Golden Fleece

Golden Fleece

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In Greek mythology
Greek mythology
Greek mythology is the body of myths and legends belonging to the ancient Greeks, concerning their gods and heroes, the nature of the world, and the origins and significance of their own cult and ritual practices. They were a part of religion in ancient Greece...

, the Golden Fleece ' onMouseout='HidePop("46241")' href="http://www.absoluteastronomy.com/topics/Georgian_language">Georgian
Georgian language
Georgian is the native language of the Georgians and the official language of Georgia, a country in the Caucasus.Georgian is the primary language of about 4 million people in Georgia itself, and of another 500,000 abroad...

: ოქროს საწმისი) is the fleece
Wool
Wool is the textile fiber obtained from sheep and certain other animals, including cashmere from goats, mohair from goats, qiviut from muskoxen, vicuña, alpaca, camel from animals in the camel family, and angora from rabbits....

 of the gold-haired winged ram, which can be procured in Colchis
Colchis
In ancient geography, Colchis or Kolkhis was an ancient Georgian state kingdom and region in Western Georgia, which played an important role in the ethnic and cultural formation of the Georgian nation.The Kingdom of Colchis contributed significantly to the development of medieval Georgian...

. It figures in the tale of Jason
Jason
Jason was a late ancient Greek mythological hero from the late 10th Century BC, famous as the leader of the Argonauts and their quest for the Golden Fleece. He was the son of Aeson, the rightful king of Iolcus...

 and his band of Argonauts
Argonauts
The Argonauts ) were a band of heroes in Greek mythology who, in the years before the Trojan War, accompanied Jason to Colchis in his quest to find the Golden Fleece. Their name comes from their ship, the Argo, which was named after its builder, Argus. "Argonauts", therefore, literally means...

, who set out on a quest by order of King Pelias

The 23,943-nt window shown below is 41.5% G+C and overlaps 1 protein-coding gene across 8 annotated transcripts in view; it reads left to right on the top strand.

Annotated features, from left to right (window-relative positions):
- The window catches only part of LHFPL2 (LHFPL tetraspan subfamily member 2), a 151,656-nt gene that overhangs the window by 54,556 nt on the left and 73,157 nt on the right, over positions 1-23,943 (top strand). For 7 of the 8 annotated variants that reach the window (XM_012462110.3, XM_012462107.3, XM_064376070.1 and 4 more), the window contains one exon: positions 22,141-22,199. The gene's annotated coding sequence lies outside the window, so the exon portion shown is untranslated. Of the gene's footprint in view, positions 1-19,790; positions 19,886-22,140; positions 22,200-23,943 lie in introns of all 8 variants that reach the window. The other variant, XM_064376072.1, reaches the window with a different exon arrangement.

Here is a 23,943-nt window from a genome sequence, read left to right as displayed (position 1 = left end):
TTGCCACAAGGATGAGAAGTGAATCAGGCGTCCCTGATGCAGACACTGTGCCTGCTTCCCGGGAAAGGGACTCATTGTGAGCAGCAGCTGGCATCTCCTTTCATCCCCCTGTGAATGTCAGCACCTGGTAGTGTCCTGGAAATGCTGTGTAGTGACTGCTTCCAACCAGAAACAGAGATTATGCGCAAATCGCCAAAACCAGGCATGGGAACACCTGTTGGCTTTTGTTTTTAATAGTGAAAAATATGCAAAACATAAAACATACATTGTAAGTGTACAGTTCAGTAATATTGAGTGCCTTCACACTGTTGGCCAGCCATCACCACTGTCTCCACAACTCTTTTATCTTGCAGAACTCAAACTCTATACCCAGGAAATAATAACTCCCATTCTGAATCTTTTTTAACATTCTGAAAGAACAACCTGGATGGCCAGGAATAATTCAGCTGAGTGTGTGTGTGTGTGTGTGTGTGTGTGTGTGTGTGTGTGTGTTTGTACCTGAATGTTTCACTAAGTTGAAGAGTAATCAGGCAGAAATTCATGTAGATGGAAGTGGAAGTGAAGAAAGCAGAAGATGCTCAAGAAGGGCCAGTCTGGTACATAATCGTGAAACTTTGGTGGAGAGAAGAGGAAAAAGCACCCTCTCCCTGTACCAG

Pelias
Pelias was king of Iolcus in Greek mythology, the son of Tyro and Poseidon. His wife is recorded as either Anaxibia, daughter of Bias, or Phylomache, daughter of Amphion. He was the father of Acastus, Pisidice, Alcestis, Pelopia, Hippothoe, Asteropia, and Antinoe.Tyro was married to Cretheus...

 for the fleece in order to place Jason rightfully on the throne of Iolcus in Thessaly
Thessaly
Thessaly is a traditional geographical region and an administrative region of Greece, comprising most of the ancient region of the same name. Before the Greek Dark Ages, Thessaly was known as Aeolia, and appears thus in Homer's Odyssey....

. The story is of great antiquity – it was current in the time of Homer
Homer
In the Western classical tradition Homer , is the author of the Iliad and the Odyssey, and is revered as the greatest ancient Greek epic poet. These epics lie at the beginning of the Western canon of literature, and have had an enormous influence on the history of literature.When he lived is...

 (eighth century BC) – and consequently it survives in various forms, among which details vary. Thus, in later versions of the story, the ram is said to have been the offspring of the sea god Poseidon
Poseidon
Poseidon was the god of the sea, and, as "Earth-Shaker," of the earthquakes in Greek mythology. The name of the sea-god Nethuns in Etruscan was adopted in Latin for Neptune in Roman mythology: both were sea gods analogous to Poseidon...

 and Themisto
Themisto
In Greek mythology, Themisto , daughter of Hypseus, was the third and last wife of Athamas. According to Apollodorus, she had five children by him: Leucon, Erythrius, Schoeneus, Ptous, and Porphyrion. In other sources there were but two: Sphincius and Orchomenus, or else Schoeneus and Leucon...

 (less often, Nephele
Nephele
In Greek mythology, Nephele was a cloud nymph who figured prominently in the story of Phrixus and Helle.Greek myth also has it that Nephele is the cloud whom Zeus created in the image of Hera to trick Ixion to test his integrity after displaying his lust for Hera during a feast as a guest of Zeus...

 or Theophane
Theophane
Theophane was a daughter of Bisaltes, who, in consequence of her extraordinary beauty, was beleaguered by lovers, but was carried off by Poseidon to the isle of Crinissa. As the lovers followed her even there, Poseidon metamorphosed the maiden into a sheep and himself into a ram, and all the...

). The classic telling is the Argonautica of Apollonius of Rhodes
Apollonius of Rhodes
Apollonius Rhodius, also known as Apollonius of Rhodes , early 3rd century BCE – after 246 BCE, was a poet, and a librarian at the Library of Alexandria...

, composed in mid-third century BC Alexandria